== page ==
Tuesday, May 28, 2019

Catching Everyone Up

Once again, you may have noticed a gap between blog postings and/or other electronic "hey remember our farm still exists" type of posts.  This is just a reminder to us that we both wear many hats (even though it seems to everyone that Rob only wears the one hat ALL OF THE TIME) and sometimes you have to hang one up for a while in order to get things done.

Then, there are other hats you really WANT to be wearing, but you can't.  Below is a picture that has been seen far less than we want by this point in the growing season.
You are witnessing a rare photo for the 2019 season - one with the farmer on the tractor actually do some field work.  And, actually, in a way, this wasn't much for field work.  We had a very short period of time where we thought the soil might tolerate a little work even though it was wet just below the surface.  This field had already had the power harrow run on it in April (well before the soil was warm enough to plant). We did that in hopes that it would help it dry out a bit quicker for May planting. 

Did it work?  Well, sort of - but we have so much soil moisture after an all-time record for precipitation from May 2018 to May 2019 that there really isn't much we have been able to do to combat the problem.

What you see above is our method for marking our planting beds in a field.  We use the tractor to mark beds that are the width of the tractor.  When we cultivate with tractor implements, we just make sure to drive in these wheel tracks.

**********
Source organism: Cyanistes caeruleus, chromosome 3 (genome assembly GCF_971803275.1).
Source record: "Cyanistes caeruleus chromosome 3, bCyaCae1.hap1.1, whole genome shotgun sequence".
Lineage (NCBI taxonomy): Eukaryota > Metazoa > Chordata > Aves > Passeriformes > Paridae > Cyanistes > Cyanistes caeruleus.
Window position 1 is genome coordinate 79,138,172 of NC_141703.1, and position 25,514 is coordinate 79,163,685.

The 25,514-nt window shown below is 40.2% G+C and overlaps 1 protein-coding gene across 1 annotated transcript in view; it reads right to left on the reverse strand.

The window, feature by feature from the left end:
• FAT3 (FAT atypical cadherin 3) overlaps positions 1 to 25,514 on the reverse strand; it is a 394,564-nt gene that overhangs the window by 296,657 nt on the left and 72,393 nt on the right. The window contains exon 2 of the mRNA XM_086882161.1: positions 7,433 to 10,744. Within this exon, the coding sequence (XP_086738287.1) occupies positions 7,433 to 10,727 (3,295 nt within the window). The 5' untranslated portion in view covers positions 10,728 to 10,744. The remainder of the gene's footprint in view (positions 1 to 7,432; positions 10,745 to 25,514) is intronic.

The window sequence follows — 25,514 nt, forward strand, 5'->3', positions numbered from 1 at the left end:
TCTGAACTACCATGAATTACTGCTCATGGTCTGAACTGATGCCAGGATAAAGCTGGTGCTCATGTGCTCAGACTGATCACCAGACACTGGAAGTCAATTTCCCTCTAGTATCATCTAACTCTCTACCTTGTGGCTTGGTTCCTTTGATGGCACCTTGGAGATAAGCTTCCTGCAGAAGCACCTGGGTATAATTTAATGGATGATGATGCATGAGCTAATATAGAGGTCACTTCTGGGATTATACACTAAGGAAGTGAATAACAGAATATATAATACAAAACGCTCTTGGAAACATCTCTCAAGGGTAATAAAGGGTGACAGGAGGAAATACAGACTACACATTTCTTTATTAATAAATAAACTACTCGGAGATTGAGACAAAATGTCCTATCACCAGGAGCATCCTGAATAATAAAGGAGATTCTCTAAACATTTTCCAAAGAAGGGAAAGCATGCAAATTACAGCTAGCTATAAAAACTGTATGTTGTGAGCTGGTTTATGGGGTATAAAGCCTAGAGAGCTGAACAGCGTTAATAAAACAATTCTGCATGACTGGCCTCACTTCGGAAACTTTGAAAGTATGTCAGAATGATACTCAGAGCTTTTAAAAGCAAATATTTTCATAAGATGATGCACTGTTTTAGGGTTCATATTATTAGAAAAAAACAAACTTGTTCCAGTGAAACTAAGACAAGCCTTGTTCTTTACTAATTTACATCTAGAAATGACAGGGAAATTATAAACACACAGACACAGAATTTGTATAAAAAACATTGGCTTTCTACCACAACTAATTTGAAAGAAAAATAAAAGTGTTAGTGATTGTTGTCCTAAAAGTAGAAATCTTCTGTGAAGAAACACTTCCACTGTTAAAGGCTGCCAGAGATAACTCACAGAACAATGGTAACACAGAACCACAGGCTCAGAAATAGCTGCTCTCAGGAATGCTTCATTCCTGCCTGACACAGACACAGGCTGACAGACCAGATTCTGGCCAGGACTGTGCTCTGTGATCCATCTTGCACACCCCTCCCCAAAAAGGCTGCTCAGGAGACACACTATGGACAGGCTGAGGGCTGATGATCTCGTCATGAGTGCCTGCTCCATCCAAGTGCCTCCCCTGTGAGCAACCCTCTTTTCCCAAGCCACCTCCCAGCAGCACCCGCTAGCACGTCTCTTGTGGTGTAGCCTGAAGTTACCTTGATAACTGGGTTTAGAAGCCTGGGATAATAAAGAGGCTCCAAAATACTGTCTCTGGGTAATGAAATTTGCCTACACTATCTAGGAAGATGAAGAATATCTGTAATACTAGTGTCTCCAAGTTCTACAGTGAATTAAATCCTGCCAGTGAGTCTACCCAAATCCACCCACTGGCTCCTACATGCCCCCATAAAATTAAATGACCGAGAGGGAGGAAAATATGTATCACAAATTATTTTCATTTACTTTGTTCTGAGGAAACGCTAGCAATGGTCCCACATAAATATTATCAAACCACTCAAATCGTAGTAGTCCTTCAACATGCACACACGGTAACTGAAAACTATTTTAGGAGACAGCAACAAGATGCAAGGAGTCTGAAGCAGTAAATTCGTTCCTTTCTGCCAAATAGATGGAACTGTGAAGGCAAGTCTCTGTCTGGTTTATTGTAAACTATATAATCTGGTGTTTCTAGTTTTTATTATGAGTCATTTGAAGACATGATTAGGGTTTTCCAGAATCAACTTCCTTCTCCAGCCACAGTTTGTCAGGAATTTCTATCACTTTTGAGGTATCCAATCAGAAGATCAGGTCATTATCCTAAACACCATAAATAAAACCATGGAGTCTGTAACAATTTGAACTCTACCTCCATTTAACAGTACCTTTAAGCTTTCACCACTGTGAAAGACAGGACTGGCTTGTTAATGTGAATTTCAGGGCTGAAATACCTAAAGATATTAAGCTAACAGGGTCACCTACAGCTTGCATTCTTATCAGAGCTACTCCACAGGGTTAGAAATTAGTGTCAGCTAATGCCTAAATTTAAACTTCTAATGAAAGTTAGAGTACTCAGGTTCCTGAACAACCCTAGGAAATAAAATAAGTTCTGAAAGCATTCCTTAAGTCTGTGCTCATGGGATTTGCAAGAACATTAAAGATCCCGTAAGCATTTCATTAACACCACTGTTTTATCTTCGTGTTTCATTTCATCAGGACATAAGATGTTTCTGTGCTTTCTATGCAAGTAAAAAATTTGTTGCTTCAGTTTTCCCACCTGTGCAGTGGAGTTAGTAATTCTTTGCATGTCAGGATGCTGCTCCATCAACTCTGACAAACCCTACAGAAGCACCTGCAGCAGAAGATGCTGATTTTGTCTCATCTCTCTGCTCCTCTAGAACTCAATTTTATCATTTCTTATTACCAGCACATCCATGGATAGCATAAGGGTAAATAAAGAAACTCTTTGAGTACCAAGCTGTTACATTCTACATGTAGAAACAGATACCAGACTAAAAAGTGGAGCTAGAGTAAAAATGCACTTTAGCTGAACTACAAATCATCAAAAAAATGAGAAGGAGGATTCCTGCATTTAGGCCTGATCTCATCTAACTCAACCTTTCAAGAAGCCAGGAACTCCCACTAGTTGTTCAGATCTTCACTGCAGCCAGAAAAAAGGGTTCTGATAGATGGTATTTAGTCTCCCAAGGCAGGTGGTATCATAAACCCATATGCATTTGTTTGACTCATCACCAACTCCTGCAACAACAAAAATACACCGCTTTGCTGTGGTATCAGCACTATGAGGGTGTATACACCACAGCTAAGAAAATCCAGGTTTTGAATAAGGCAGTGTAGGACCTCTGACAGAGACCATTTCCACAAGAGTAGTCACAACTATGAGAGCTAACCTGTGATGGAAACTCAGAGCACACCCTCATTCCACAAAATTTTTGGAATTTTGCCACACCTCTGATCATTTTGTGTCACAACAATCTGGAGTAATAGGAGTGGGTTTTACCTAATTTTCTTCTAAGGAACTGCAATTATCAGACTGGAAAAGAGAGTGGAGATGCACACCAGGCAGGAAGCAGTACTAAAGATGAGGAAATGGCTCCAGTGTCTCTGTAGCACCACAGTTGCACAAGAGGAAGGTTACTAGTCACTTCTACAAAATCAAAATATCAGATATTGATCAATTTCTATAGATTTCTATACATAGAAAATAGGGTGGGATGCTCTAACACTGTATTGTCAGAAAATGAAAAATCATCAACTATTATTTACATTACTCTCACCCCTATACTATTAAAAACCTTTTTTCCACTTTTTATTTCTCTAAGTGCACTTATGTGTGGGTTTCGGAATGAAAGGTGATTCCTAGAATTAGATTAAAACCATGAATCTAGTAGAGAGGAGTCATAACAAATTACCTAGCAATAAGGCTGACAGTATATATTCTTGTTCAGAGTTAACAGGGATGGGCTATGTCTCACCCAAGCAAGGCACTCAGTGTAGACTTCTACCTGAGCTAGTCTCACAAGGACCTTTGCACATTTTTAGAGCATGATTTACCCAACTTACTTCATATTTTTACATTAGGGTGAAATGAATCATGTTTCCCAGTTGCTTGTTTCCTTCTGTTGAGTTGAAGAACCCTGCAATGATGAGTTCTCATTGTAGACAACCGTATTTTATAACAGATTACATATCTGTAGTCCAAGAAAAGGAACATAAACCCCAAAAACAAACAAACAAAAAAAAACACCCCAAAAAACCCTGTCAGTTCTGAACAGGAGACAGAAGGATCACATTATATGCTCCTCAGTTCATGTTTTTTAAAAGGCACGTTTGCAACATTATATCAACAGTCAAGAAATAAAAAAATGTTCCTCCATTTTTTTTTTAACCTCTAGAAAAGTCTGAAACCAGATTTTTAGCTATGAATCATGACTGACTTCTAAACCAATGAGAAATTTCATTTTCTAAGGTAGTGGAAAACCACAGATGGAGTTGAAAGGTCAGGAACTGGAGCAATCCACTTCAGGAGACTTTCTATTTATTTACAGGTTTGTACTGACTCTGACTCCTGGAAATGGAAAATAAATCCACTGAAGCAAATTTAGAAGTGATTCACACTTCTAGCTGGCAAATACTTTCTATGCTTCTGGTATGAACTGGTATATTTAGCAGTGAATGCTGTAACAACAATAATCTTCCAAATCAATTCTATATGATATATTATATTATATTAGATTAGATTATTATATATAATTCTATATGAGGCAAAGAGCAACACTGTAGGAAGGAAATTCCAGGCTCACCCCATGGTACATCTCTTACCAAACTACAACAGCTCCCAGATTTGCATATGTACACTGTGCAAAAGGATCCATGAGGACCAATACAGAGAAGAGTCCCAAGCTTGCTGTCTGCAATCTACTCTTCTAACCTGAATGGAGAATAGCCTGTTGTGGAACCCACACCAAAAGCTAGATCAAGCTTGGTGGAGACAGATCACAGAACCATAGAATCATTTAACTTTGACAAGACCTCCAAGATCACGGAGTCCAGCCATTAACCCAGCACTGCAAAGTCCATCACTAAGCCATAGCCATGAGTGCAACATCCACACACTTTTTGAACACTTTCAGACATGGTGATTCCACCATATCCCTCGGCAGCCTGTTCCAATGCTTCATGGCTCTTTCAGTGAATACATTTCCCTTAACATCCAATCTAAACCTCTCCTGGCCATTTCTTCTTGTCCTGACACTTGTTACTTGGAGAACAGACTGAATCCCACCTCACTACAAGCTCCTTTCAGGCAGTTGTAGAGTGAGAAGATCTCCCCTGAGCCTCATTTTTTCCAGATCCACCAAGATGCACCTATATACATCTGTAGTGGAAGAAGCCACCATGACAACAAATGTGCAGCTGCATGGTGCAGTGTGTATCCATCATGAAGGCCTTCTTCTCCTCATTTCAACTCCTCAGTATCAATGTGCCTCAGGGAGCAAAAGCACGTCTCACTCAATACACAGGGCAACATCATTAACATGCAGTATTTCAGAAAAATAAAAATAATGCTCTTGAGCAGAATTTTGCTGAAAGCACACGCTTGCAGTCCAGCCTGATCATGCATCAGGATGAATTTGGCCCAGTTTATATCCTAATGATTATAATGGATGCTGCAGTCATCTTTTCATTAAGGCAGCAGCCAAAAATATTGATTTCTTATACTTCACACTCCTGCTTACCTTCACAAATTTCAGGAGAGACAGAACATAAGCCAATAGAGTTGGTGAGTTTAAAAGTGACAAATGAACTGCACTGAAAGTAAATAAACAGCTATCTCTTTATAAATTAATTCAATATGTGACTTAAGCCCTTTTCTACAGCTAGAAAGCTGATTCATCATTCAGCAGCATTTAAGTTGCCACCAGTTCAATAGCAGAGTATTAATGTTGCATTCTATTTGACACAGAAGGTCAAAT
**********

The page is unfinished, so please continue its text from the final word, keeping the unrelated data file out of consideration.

After marking the beds, we used Barty (our walk-behind tractor with the rototiller) to soften the planting space with a single pass.  Then, we dashed back with trays of onions and put them in these beds.  We got two beds in (about 3500 onions) before we ran out of time (it rained).  Thus far, we have five beds of onions in and two remaining that we want to plant.  We don't want to plant any onions after June 1 and we'll toss anything we have left after June 5 because they won't turn into much of anything.

We are now up to four poultry flocks on the farm and will likely peak at six flocks this year.  The henlets are residing the nice, "shed on wheels" that will serve as their home until they are ready to be integrated with the main laying flock. 
With all of the wet weather we've been having we are finding ourselves pressing parts of the farm into service as pasture that we haven't intended on using.  But, we have to find places that aren't giant puddles so the birds have a place to run around and be... well... birds.  That, and we need to allow some of normal pasture areas a chance to recover - assuming conditions dry out enough to allow it.
 We haven't taken many pictures of late because we are tired of taking pictures that remind us that everything is damp.  Actually, our rainfall at the farm for May has been about an inch above normal, but not so far out of the norm for Spring.  It's the cumulative effect of MONTHS of precip at above average levels that has caught up to us.  The soil starts to dry out at the top inch, but anything below that has consistently been mud (with a short break of mostly workable soil in the 3rd week of April or so).